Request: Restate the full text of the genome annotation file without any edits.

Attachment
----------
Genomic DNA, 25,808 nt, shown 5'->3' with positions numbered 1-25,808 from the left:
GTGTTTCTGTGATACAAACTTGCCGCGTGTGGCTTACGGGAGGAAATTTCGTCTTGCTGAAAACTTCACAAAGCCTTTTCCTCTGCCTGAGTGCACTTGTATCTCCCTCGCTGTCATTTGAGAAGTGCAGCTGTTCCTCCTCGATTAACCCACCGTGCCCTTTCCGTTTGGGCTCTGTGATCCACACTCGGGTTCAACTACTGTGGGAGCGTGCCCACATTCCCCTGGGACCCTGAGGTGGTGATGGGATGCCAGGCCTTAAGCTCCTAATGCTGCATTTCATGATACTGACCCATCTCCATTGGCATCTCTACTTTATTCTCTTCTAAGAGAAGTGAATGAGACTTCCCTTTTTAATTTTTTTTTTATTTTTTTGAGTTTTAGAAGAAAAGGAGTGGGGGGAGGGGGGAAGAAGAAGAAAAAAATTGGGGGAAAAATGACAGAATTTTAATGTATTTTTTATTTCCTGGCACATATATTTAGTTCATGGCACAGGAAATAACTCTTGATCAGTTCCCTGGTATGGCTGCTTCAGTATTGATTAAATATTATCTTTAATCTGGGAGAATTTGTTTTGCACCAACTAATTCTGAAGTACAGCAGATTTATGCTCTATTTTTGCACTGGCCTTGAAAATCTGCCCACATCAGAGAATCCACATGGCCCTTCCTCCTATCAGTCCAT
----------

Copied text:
Genomic DNA, 25,808 nt, shown 5'->3' with positions numbered 1-25,808 from the left:
GTGTTTCTGTGATACAAACTTGCCGCGTGTGGCTTACGGGAGGAAATTTCGTCTTGCTGAAAACTTCACAAAGCCTTTTCCTCTGCCTGAGTGCACTTGTATCTCCCTCGCTGTCATTTGAGAAGTGCAGCTGTTCCTCCTCGATTAACCCACCGTGCCCTTTCCGTTTGGGCTCTGTGATCCACACTCGGGTTCAACTACTGTGGGAGCGTGCCCACATTCCCCTGGGACCCTGAGGTGGTGATGGGATGCCAGGCCTTAAGCTCCTAATGCTGCATTTCATGATACTGACCCATCTCCATTGGCATCTCTACTTTATTCTCTTCTAAGAGAAGTGAATGAGACTTCCCTTTTTAATTTTTTTTTTATTTTTTTGAGTTTTAGAAGAAAAGGAGTGGGGGGAGGGGGGAAGAAGAAGAAAAAAATTGGGGGAAAAATGACAGAATTTTAATGTATTTTTTATTTCCTGGCACATATATTTAGTTCATGGCACAGGAAATAACTCTTGATCAGTTCCCTGGTATGGCTGCTTCAGTATTGATTAAATATTATCTTTAATCTGGGAGAATTTGTTTTGCACCAACTAATTCTGAAGTACAGCAGATTTATGCTCTATTTTTGCACTGGCCTTGAAAATCTGCCCACATCAGAGAATCCACATGGCCCTTCCTCCTATCAGTCCAT